Anterior knee pain is surprisingly common given that the knee is supposed to be one of the stronger parts of the human body. The “anterior” of the knee refers to its front, around the kneecap area.
There are four ligaments holding the bones of the knees together, and the muscles that allow the knee to move are connected to the bone by tendons. The quadriceps tendon connects the thigh to the kneecap or the patella, and the patellar tendon connects the kneecap to the shin bone.
Symptoms of anterior knee pain include pain in the front or center of the knee, a popping or cracking sensation of the knee when walking or climbing stairs and general instability.
There are many causes of anterior knee pain, depending on which structure is being stressed. The knees are one of the most important parts of the leg, and is a large and complex join connecting the thigh bone (femur) to the shin bone (tibia). The kneecap sits in between them. The areas of bone that are in contact with each other are covered with cartilage, a slippery connective tissue that allows the bones to glide over each other during movement.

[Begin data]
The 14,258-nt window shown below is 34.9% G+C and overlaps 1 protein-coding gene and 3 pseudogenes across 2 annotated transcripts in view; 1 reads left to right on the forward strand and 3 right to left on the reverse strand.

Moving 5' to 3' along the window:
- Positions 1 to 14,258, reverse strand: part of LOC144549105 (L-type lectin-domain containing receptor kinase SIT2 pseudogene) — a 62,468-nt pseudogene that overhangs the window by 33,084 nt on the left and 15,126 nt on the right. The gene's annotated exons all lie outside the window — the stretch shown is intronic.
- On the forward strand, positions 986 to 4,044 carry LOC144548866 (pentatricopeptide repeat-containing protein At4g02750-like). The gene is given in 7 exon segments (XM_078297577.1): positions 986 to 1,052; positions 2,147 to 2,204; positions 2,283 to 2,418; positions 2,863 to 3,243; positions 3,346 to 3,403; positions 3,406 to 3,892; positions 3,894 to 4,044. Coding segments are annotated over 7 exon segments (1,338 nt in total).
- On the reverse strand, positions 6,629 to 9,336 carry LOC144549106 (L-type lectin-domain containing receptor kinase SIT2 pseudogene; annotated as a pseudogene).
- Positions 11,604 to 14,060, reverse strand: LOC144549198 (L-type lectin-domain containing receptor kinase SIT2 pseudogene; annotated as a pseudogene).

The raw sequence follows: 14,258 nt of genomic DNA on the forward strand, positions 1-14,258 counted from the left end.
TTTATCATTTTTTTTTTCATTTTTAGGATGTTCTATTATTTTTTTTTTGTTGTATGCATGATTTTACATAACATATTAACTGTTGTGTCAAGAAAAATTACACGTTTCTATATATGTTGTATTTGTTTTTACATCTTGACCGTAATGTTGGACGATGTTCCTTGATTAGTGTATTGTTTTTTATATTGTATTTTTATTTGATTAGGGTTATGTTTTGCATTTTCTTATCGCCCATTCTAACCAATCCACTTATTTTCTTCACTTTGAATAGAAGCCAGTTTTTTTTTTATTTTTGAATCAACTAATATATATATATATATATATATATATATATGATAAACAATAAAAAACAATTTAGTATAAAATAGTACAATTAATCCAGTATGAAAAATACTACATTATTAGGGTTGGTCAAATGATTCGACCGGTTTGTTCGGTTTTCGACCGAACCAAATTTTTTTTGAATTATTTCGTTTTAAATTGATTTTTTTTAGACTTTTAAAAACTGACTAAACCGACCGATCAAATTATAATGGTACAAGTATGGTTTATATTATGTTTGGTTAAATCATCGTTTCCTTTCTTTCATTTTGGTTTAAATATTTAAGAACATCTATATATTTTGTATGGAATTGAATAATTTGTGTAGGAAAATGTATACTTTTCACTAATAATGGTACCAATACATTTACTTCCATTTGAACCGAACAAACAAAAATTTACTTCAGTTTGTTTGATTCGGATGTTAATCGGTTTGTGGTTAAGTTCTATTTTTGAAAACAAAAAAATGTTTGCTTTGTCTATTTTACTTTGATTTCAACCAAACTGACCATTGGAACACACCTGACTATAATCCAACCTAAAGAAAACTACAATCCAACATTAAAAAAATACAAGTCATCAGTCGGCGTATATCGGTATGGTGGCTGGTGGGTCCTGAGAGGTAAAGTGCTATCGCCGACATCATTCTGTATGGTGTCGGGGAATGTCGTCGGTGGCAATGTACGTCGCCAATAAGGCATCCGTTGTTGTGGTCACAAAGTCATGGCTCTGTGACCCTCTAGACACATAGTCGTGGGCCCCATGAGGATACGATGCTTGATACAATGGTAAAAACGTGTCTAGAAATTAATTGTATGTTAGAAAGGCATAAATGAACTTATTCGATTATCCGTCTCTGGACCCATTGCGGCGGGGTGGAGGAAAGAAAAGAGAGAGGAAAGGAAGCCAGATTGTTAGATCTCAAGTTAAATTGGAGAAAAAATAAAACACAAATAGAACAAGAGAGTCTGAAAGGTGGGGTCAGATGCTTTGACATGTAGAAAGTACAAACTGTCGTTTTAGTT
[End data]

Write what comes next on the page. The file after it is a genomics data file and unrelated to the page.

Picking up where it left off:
Any one of these parts can be injured simply through daily activity and cause anterior knee pain. More specific causes of anterior knee pain include:
It is important to note that while anterior knee pain is normally caused by overuse and strain, structural issues like bone problems are not entirely out of the question, and anterior knee pain might also be caused by seemingly unrelated problems like your shins being damaged as well. It’s common to end up focusing only on the knees when trying to diagnose the cause of anterior knee pain.
At Family Podiatry Centre, our trained podiatrists will be able to pinpoint the root cause of your anterior knee pain and come up with an accurate treatment plan, which may include physiotherapy or shock wave therapy. If your anterior knee pain is getting out of hand, we recommend that you visit a podiatrist to accurately diagnose the problem and see what should be done next.